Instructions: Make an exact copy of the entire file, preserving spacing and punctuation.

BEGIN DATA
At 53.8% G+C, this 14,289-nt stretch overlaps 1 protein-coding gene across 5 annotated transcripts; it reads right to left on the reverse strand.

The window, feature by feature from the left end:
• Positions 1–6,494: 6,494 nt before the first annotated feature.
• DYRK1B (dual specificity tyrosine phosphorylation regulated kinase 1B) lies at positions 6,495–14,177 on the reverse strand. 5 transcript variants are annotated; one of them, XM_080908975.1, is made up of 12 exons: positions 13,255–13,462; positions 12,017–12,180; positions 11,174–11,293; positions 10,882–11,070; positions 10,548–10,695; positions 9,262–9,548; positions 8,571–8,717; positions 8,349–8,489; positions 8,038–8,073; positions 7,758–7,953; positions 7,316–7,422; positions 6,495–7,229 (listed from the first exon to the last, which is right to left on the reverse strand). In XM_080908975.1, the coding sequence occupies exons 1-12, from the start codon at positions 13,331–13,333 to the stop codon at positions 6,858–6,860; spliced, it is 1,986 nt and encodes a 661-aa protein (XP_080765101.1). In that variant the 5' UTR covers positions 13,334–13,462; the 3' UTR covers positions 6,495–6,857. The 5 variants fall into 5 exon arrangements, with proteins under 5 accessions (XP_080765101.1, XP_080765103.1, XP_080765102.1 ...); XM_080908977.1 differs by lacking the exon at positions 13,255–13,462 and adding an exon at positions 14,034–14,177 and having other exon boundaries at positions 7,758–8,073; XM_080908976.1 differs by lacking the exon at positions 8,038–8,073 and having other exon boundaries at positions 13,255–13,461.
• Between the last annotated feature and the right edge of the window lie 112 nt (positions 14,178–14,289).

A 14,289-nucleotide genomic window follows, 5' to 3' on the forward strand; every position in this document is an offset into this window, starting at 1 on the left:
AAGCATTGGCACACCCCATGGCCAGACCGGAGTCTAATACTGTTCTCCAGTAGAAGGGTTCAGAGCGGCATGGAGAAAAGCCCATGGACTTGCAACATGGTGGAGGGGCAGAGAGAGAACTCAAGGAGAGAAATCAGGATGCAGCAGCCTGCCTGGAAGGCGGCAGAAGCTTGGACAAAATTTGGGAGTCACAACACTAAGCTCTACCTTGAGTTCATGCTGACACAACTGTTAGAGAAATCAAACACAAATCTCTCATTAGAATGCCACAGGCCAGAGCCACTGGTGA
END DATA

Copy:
At 53.8% G+C, this 14,289-nt stretch overlaps 1 protein-coding gene across 5 annotated transcripts; it reads right to left on the reverse strand.

The window, feature by feature from the left end:
• Positions 1–6,494: 6,494 nt before the first annotated feature.
• DYRK1B (dual specificity tyrosine phosphorylation regulated kinase 1B) lies at positions 6,495–14,177 on the reverse strand. 5 transcript variants are annotated; one of them, XM_080908975.1, is made up of 12 exons: positions 13,255–13,462; positions 12,017–12,180; positions 11,174–11,293; positions 10,882–11,070; positions 10,548–10,695; positions 9,262–9,548; positions 8,571–8,717; positions 8,349–8,489; positions 8,038–8,073; positions 7,758–7,953; positions 7,316–7,422; positions 6,495–7,229 (listed from the first exon to the last, which is right to left on the reverse strand). In XM_080908975.1, the coding sequence occupies exons 1-12, from the start codon at positions 13,331–13,333 to the stop codon at positions 6,858–6,860; spliced, it is 1,986 nt and encodes a 661-aa protein (XP_080765101.1). In that variant the 5' UTR covers positions 13,334–13,462; the 3' UTR covers positions 6,495–6,857. The 5 variants fall into 5 exon arrangements, with proteins under 5 accessions (XP_080765101.1, XP_080765103.1, XP_080765102.1 ...); XM_080908977.1 differs by lacking the exon at positions 13,255–13,462 and adding an exon at positions 14,034–14,177 and having other exon boundaries at positions 7,758–8,073; XM_080908976.1 differs by lacking the exon at positions 8,038–8,073 and having other exon boundaries at positions 13,255–13,461.
• Between the last annotated feature and the right edge of the window lie 112 nt (positions 14,178–14,289).

A 14,289-nucleotide genomic window follows, 5' to 3' on the forward strand; every position in this document is an offset into this window, starting at 1 on the left:
AAGCATTGGCACACCCCATGGCCAGACCGGAGTCTAATACTGTTCTCCAGTAGAAGGGTTCAGAGCGGCATGGAGAAAAGCCCATGGACTTGCAACATGGTGGAGGGGCAGAGAGAGAACTCAAGGAGAGAAATCAGGATGCAGCAGCCTGCCTGGAAGGCGGCAGAAGCTTGGACAAAATTTGGGAGTCACAACACTAAGCTCTACCTTGAGTTCATGCTGACACAACTGTTAGAGAAATCAAACACAAATCTCTCATTAGAATGCCACAGGCCAGAGCCACTGGTGA